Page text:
To investigate the evolution of mating-type loci in Basidiomycetes, we further identified HD genes from 73 different Basidiomycetes fungal species, Phylogenetic trees were constructed by single-copy homologous genes from the 73 fungal genomes (Fig. 3). The branches of Basidiomycetes were further divided into 11 subgroups, which corresponded to 11 orders as Agaricales, Boletales, Polyporales, Gloeophyllales, Aphyllophorales, Russulales, Hymenochaetales, Trechisporales, Auriculariales, Sebacinales, and Ustilaginales. We further identified these HD genes in the HD mating-type loci in the 73 Basidiomycete species fungal species. Basidiomycete species contained a single copy of Mip and Bfg (Fig. 3). Agaricales and its close order Boletales possessed HD1 and HD2, whereas 37.8% of the examined species from other orders of Basidiomycetes, like Polyporales, Russulales, Hymenochaetales, Trechisporales, Auriculariales, and Sebacinales, only had one type of HD1 or HD2 (Fig. 3). In Basidiomycetes, each of these 11 orders contained tetrapolar and bipolar systems, indicating the common origin of these systems in fungi. HD proteins of Basidiomycete species were clearly divided into two clades (Additional file 6: Fig. S8), indicating that HD1 and HD2 originated before the origin of Basidiomycetes. Moreover, the phylogenetic trees based on HD genes from eight Agaricales fungi showed that three HD1s and two HD2s from each species were clustered together. This revealed that the HD1s and HD2s originated from tandem duplication after the specification of Agaricales (Additional file 6: Fig. S9).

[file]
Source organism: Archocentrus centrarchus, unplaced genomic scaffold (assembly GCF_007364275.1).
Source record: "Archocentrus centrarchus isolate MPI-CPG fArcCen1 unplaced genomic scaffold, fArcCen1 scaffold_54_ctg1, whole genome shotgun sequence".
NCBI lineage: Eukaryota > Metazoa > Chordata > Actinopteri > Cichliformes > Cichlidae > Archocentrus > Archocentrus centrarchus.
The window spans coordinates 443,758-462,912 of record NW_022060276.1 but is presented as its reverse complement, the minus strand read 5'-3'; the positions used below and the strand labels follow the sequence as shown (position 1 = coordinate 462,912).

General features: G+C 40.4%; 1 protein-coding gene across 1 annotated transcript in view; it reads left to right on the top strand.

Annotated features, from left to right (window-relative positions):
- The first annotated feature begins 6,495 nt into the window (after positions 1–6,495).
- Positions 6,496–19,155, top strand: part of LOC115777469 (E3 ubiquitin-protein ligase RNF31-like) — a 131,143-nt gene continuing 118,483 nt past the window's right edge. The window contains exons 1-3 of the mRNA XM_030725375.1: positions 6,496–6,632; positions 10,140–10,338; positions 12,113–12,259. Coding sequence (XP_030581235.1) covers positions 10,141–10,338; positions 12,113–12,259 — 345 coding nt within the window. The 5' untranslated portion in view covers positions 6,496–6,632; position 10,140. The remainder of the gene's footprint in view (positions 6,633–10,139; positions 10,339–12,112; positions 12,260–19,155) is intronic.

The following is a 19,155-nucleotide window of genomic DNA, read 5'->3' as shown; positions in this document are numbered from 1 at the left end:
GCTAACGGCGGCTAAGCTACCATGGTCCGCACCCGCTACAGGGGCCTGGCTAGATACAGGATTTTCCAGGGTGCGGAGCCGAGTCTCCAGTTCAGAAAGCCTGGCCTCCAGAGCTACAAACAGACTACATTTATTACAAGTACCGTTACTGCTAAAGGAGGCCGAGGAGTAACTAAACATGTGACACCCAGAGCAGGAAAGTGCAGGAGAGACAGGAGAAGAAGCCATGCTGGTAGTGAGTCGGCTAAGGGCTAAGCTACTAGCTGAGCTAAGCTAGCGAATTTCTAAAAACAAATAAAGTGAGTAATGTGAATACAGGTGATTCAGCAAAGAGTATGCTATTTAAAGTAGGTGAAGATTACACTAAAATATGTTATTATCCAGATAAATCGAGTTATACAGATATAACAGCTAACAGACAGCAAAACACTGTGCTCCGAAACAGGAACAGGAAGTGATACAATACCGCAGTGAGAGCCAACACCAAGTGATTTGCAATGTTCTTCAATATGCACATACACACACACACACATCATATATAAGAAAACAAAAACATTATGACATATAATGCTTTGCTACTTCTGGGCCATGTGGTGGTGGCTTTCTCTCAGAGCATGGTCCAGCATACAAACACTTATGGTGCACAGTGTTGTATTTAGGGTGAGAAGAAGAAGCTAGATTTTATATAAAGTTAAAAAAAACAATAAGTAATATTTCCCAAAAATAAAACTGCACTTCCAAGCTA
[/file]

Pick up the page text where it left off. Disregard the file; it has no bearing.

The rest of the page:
Collinearity analysis of the genomic regions for HD mating-type
To unravel the events that altered the organization of HD mating-type region, we compared the synteny of genomic regions surrounding the HD loci of H. marmoreus, with that of six typical fungal species (Fig. 4). Consistent with the genetic relationship, a high level of synteny shared among H. marmoreus, L. bicolor, and C. cinerea, compared with other fungi, likely due to these three species being more closely related in the classification. In HD loci, all the Mip genes were neighboring HD1, except in L. edodes where the distance between the Mip and A loci was at least 47 kb apart and S. lacrymans (20 kb) with a chromosomal inversion, indicating that the Mip-HD1 genomic regions were highly conserved for at least 140 million years (MYAs). In S. commune, a 580 kb genomic region was located on the chromosomes between HD gene pairs, whereas in C. cinerea, these two HD gene pairs were separated by a putative gene. These results indicated that chromosome recombination and gene insertion may cause the different mechanisms for the evolution of HD mating-type in Basidiomycetous (Kämper et al. 2020).
The genome structure of P/R mating-type loci in H. marmoreus strains